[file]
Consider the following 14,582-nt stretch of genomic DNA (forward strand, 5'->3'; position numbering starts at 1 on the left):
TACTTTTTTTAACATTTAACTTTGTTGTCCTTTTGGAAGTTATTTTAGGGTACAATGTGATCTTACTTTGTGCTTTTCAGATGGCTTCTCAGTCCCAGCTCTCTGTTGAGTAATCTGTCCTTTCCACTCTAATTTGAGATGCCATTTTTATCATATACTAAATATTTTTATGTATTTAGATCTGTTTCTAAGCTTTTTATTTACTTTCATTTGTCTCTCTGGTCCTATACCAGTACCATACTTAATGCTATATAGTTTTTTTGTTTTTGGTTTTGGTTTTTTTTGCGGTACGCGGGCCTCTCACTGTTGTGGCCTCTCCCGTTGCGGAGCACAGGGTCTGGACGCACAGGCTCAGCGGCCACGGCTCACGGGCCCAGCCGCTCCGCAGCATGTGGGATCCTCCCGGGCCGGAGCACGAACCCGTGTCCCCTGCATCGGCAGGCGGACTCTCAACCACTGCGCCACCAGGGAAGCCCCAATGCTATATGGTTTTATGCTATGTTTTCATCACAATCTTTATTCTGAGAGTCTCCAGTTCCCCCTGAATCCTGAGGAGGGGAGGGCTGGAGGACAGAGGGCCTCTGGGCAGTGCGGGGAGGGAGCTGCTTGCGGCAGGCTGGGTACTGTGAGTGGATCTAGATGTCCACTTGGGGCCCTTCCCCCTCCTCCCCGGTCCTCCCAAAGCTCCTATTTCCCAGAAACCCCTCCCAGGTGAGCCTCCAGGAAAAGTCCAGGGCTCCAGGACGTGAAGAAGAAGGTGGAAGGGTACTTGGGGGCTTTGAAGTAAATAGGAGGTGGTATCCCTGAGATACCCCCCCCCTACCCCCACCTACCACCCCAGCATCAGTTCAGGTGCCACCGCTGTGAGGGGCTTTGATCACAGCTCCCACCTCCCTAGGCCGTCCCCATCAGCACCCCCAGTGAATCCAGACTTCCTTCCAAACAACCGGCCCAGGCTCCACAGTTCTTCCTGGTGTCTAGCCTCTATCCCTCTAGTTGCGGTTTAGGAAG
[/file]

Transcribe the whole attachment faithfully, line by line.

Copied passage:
Consider the following 14,582-nt stretch of genomic DNA (forward strand, 5'->3'; position numbering starts at 1 on the left):
TACTTTTTTTAACATTTAACTTTGTTGTCCTTTTGGAAGTTATTTTAGGGTACAATGTGATCTTACTTTGTGCTTTTCAGATGGCTTCTCAGTCCCAGCTCTCTGTTGAGTAATCTGTCCTTTCCACTCTAATTTGAGATGCCATTTTTATCATATACTAAATATTTTTATGTATTTAGATCTGTTTCTAAGCTTTTTATTTACTTTCATTTGTCTCTCTGGTCCTATACCAGTACCATACTTAATGCTATATAGTTTTTTTGTTTTTGGTTTTGGTTTTTTTTGCGGTACGCGGGCCTCTCACTGTTGTGGCCTCTCCCGTTGCGGAGCACAGGGTCTGGACGCACAGGCTCAGCGGCCACGGCTCACGGGCCCAGCCGCTCCGCAGCATGTGGGATCCTCCCGGGCCGGAGCACGAACCCGTGTCCCCTGCATCGGCAGGCGGACTCTCAACCACTGCGCCACCAGGGAAGCCCCAATGCTATATGGTTTTATGCTATGTTTTCATCACAATCTTTATTCTGAGAGTCTCCAGTTCCCCCTGAATCCTGAGGAGGGGAGGGCTGGAGGACAGAGGGCCTCTGGGCAGTGCGGGGAGGGAGCTGCTTGCGGCAGGCTGGGTACTGTGAGTGGATCTAGATGTCCACTTGGGGCCCTTCCCCCTCCTCCCCGGTCCTCCCAAAGCTCCTATTTCCCAGAAACCCCTCCCAGGTGAGCCTCCAGGAAAAGTCCAGGGCTCCAGGACGTGAAGAAGAAGGTGGAAGGGTACTTGGGGGCTTTGAAGTAAATAGGAGGTGGTATCCCTGAGATACCCCCCCCCTACCCCCACCTACCACCCCAGCATCAGTTCAGGTGCCACCGCTGTGAGGGGCTTTGATCACAGCTCCCACCTCCCTAGGCCGTCCCCATCAGCACCCCCAGTGAATCCAGACTTCCTTCCAAACAACCGGCCCAGGCTCCACAGTTCTTCCTGGTGTCTAGCCTCTATCCCTCTAGTTGCGGTTTAGGAAG